The AIPLA has proposed a new Section 101:
35 U.S.C. § 101—Inventions Patentable
(a) Eligible Subject Matter.—Whoever invents or discovers any useful process, machine, manufacture, composition of matter, or any useful improvement thereof, shall be entitled to a patent therefor, subject only to the conditions and requirements set forth in this title.
(b) Sole Exceptions to Subject Matter Eligibility.—A claimed invention is ineligible under subsection (a) only if the claimed invention as a whole exists in nature independent of and prior to any human activity, or can be performed solely in the human mind.
(c) Sole Eligibility Standard.—The eligibility of a claimed invention under subsections (a) and (b) shall be determined without regard to the requirements or conditions of sections 102, 103, and 112 of this title, the manner in which the claimed invention was made or discovered, or whether the claimed invention includes an inventive concept.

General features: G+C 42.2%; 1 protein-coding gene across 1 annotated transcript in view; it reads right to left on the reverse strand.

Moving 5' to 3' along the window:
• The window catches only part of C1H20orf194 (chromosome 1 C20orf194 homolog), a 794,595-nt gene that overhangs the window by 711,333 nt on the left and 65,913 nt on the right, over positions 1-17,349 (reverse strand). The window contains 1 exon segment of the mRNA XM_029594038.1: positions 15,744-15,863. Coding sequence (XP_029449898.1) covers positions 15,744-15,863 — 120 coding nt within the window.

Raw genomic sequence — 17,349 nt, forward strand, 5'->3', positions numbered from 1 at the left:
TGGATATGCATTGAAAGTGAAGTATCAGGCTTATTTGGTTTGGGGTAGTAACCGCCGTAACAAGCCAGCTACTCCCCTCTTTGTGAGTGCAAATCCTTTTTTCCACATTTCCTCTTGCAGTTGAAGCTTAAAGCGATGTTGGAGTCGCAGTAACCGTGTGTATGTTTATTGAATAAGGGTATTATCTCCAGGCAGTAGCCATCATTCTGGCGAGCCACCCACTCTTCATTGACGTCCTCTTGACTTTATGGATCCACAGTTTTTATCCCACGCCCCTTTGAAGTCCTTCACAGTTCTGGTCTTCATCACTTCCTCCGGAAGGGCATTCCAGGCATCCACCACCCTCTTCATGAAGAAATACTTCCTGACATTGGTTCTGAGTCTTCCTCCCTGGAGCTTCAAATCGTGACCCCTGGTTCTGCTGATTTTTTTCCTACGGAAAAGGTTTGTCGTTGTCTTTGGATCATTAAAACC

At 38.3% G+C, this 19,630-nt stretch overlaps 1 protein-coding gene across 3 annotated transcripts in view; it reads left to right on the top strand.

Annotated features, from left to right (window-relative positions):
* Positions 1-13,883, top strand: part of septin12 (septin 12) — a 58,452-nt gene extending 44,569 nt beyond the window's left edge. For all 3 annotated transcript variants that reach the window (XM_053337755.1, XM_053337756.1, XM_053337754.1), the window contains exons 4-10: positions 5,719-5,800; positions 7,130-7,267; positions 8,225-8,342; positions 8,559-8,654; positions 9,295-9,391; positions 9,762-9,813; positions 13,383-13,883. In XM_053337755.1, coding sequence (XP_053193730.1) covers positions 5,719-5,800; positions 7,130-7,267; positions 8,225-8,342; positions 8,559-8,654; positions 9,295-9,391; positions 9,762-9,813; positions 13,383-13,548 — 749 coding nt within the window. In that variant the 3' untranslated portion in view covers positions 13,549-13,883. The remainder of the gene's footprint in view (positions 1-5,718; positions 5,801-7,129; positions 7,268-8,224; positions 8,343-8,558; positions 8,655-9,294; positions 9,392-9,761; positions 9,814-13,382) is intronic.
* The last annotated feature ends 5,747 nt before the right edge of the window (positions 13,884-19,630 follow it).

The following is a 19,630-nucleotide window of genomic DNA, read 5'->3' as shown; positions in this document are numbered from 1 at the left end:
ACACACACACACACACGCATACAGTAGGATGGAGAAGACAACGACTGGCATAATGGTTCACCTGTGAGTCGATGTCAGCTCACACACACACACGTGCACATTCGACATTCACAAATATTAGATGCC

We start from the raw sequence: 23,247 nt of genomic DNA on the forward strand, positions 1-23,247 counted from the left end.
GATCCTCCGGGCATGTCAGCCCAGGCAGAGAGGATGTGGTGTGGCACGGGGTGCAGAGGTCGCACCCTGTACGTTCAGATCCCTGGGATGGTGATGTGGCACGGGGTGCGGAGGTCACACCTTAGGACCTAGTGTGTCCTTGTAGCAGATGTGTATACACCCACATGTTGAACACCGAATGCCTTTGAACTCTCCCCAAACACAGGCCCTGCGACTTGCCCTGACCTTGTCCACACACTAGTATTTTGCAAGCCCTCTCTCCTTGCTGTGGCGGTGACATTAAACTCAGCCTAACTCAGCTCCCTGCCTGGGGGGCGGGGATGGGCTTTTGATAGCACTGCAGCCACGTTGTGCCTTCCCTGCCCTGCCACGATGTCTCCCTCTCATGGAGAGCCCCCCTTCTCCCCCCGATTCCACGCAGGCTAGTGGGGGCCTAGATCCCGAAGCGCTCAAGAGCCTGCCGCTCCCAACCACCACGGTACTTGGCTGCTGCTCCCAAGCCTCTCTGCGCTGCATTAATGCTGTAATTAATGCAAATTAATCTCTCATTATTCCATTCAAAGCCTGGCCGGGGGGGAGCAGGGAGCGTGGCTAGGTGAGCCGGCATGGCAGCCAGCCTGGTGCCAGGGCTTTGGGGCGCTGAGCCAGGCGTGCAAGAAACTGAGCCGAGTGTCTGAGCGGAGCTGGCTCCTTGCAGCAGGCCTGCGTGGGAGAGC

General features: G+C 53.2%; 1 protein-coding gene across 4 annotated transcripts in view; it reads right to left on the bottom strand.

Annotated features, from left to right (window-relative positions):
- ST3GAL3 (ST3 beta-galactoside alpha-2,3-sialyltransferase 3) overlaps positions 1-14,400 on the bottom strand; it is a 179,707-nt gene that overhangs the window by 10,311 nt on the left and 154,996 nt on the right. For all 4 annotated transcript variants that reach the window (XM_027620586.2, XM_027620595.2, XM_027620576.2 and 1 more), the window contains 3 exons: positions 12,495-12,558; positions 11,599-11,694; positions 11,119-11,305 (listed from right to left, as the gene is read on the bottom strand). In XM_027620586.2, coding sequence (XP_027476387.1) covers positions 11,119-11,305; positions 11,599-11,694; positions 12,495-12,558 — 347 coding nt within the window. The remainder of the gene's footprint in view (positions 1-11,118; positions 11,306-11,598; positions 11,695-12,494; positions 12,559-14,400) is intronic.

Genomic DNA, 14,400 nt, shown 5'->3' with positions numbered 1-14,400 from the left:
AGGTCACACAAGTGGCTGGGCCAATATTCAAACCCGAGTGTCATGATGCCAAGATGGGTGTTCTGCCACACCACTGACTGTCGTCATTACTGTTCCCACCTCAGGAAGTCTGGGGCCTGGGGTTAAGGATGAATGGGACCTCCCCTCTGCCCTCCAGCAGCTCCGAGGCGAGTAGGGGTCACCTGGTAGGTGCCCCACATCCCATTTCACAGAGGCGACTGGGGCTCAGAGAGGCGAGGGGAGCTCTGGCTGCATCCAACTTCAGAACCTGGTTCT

This proposed version of 101 would eliminate the “abstract idea” exception created by the Supreme Court, which the courts have been unwilling (and unable) to properly define, and which has denied protection to inventors of novel and useful computer related innovations.
It is about time that the patent bar solved the patentability problem it created. Hopefully this proposal or something similar will end the tyranny that is Alice v. CLS.